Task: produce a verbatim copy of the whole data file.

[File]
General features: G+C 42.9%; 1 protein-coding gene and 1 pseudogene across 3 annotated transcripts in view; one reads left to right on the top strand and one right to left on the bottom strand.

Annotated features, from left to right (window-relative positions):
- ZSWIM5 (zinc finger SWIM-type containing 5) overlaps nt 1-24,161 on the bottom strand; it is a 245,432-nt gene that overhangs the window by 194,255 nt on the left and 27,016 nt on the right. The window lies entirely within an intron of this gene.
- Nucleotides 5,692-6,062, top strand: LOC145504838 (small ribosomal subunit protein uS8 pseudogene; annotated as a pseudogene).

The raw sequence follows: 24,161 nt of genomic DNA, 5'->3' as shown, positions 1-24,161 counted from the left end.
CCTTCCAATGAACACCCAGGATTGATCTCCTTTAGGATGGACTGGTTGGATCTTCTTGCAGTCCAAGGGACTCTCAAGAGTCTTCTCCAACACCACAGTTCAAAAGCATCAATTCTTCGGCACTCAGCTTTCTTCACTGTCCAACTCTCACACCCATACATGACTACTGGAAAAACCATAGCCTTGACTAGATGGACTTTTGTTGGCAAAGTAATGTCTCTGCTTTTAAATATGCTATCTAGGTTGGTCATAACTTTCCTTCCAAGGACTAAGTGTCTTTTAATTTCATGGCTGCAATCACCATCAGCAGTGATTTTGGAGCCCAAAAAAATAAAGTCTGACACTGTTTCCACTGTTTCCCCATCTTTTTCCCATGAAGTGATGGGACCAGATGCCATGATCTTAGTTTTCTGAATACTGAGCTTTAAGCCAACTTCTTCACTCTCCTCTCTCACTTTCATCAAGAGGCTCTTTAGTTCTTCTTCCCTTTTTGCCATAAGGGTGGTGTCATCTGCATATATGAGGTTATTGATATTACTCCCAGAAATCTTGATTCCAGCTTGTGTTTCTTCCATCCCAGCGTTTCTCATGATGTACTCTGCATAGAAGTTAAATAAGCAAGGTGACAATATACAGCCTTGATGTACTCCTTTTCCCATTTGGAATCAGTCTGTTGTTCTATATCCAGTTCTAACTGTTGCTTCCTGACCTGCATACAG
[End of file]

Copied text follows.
General features: G+C 42.9%; 1 protein-coding gene and 1 pseudogene across 3 annotated transcripts in view; one reads left to right on the top strand and one right to left on the bottom strand.

Annotated features, from left to right (window-relative positions):
- ZSWIM5 (zinc finger SWIM-type containing 5) overlaps nt 1-24,161 on the bottom strand; it is a 245,432-nt gene that overhangs the window by 194,255 nt on the left and 27,016 nt on the right. The window lies entirely within an intron of this gene.
- Nucleotides 5,692-6,062, top strand: LOC145504838 (small ribosomal subunit protein uS8 pseudogene; annotated as a pseudogene).

The raw sequence follows: 24,161 nt of genomic DNA, 5'->3' as shown, positions 1-24,161 counted from the left end.
CCTTCCAATGAACACCCAGGATTGATCTCCTTTAGGATGGACTGGTTGGATCTTCTTGCAGTCCAAGGGACTCTCAAGAGTCTTCTCCAACACCACAGTTCAAAAGCATCAATTCTTCGGCACTCAGCTTTCTTCACTGTCCAACTCTCACACCCATACATGACTACTGGAAAAACCATAGCCTTGACTAGATGGACTTTTGTTGGCAAAGTAATGTCTCTGCTTTTAAATATGCTATCTAGGTTGGTCATAACTTTCCTTCCAAGGACTAAGTGTCTTTTAATTTCATGGCTGCAATCACCATCAGCAGTGATTTTGGAGCCCAAAAAAATAAAGTCTGACACTGTTTCCACTGTTTCCCCATCTTTTTCCCATGAAGTGATGGGACCAGATGCCATGATCTTAGTTTTCTGAATACTGAGCTTTAAGCCAACTTCTTCACTCTCCTCTCTCACTTTCATCAAGAGGCTCTTTAGTTCTTCTTCCCTTTTTGCCATAAGGGTGGTGTCATCTGCATATATGAGGTTATTGATATTACTCCCAGAAATCTTGATTCCAGCTTGTGTTTCTTCCATCCCAGCGTTTCTCATGATGTACTCTGCATAGAAGTTAAATAAGCAAGGTGACAATATACAGCCTTGATGTACTCCTTTTCCCATTTGGAATCAGTCTGTTGTTCTATATCCAGTTCTAACTGTTGCTTCCTGACCTGCATACAG